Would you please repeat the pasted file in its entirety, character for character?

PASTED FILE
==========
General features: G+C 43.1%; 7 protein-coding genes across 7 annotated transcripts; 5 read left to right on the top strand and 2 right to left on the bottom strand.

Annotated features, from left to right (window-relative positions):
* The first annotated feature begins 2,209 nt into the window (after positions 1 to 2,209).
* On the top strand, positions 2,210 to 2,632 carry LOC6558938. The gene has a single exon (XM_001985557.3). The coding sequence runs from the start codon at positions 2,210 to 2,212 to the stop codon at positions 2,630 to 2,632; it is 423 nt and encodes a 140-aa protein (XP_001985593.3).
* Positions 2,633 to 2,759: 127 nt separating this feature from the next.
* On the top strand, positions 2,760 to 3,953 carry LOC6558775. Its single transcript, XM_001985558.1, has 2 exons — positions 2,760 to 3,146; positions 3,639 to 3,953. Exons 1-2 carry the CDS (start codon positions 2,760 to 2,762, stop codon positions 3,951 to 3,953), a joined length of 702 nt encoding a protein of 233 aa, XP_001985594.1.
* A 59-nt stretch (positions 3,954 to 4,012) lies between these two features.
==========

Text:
General features: G+C 43.1%; 7 protein-coding genes across 7 annotated transcripts; 5 read left to right on the top strand and 2 right to left on the bottom strand.

Annotated features, from left to right (window-relative positions):
* The first annotated feature begins 2,209 nt into the window (after positions 1 to 2,209).
* On the top strand, positions 2,210 to 2,632 carry LOC6558938. The gene has a single exon (XM_001985557.3). The coding sequence runs from the start codon at positions 2,210 to 2,212 to the stop codon at positions 2,630 to 2,632; it is 423 nt and encodes a 140-aa protein (XP_001985593.3).
* Positions 2,633 to 2,759: 127 nt separating this feature from the next.
* On the top strand, positions 2,760 to 3,953 carry LOC6558775. Its single transcript, XM_001985558.1, has 2 exons — positions 2,760 to 3,146; positions 3,639 to 3,953. Exons 1-2 carry the CDS (start codon positions 2,760 to 2,762, stop codon positions 3,951 to 3,953), a joined length of 702 nt encoding a protein of 233 aa, XP_001985594.1.
* A 59-nt stretch (positions 3,954 to 4,012) lies between these two features.